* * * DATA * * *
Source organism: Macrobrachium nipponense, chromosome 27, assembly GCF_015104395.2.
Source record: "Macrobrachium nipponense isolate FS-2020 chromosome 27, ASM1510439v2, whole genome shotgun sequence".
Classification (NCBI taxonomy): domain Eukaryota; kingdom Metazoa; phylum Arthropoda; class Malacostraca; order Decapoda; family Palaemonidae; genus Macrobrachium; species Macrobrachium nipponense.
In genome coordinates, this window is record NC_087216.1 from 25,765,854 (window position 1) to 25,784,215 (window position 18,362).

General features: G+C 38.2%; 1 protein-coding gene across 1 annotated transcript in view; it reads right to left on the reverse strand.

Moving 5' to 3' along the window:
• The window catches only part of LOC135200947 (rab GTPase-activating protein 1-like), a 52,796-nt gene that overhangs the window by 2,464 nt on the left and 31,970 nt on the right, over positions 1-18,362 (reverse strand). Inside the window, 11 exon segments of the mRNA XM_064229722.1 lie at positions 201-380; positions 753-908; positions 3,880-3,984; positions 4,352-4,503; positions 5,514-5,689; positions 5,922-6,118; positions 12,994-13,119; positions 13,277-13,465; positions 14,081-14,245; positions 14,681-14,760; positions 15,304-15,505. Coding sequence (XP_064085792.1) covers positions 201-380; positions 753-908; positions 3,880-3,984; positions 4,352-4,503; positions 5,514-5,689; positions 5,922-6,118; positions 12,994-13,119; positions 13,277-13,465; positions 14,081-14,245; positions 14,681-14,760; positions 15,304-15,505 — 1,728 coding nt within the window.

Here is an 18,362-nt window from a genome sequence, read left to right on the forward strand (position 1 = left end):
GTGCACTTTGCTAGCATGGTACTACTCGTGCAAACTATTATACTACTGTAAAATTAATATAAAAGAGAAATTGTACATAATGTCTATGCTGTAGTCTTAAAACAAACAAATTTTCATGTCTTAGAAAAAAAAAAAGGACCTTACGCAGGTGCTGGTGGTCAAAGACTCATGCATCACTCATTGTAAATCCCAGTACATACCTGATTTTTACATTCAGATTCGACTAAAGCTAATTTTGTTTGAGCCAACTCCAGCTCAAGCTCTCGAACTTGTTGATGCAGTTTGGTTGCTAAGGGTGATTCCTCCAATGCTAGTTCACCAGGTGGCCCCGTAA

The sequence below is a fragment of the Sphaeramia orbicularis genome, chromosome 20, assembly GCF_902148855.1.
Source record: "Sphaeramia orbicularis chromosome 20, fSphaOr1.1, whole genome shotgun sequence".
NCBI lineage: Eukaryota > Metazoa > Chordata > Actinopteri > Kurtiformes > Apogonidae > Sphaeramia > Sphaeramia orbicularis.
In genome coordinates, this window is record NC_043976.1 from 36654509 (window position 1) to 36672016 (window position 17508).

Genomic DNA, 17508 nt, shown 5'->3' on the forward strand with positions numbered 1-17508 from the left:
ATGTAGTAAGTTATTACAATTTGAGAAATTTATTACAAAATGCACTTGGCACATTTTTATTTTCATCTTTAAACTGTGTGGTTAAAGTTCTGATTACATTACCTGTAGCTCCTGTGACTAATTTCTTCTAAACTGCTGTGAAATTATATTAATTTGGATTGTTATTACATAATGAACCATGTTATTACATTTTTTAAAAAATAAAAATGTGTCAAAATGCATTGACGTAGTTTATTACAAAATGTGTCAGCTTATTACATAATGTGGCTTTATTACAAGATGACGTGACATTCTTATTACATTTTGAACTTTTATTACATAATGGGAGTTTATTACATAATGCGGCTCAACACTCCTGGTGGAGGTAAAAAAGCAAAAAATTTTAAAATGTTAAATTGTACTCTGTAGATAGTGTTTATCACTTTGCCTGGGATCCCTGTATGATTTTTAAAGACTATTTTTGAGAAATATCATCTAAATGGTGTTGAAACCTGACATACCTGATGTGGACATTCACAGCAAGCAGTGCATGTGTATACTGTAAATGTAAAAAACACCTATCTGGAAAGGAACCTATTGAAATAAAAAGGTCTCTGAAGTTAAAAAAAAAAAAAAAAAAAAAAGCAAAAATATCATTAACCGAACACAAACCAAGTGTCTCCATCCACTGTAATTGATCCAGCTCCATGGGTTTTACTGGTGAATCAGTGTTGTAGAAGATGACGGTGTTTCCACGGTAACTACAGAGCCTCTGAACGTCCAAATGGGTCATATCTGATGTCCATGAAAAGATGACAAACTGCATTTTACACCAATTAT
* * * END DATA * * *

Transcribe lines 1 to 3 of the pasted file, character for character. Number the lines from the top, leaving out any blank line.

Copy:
Source organism: Macrobrachium nipponense, chromosome 27, assembly GCF_015104395.2.
Source record: "Macrobrachium nipponense isolate FS-2020 chromosome 27, ASM1510439v2, whole genome shotgun sequence".
Classification (NCBI taxonomy): domain Eukaryota; kingdom Metazoa; phylum Arthropoda; class Malacostraca; order Decapoda; family Palaemonidae; genus Macrobrachium; species Macrobrachium nipponense.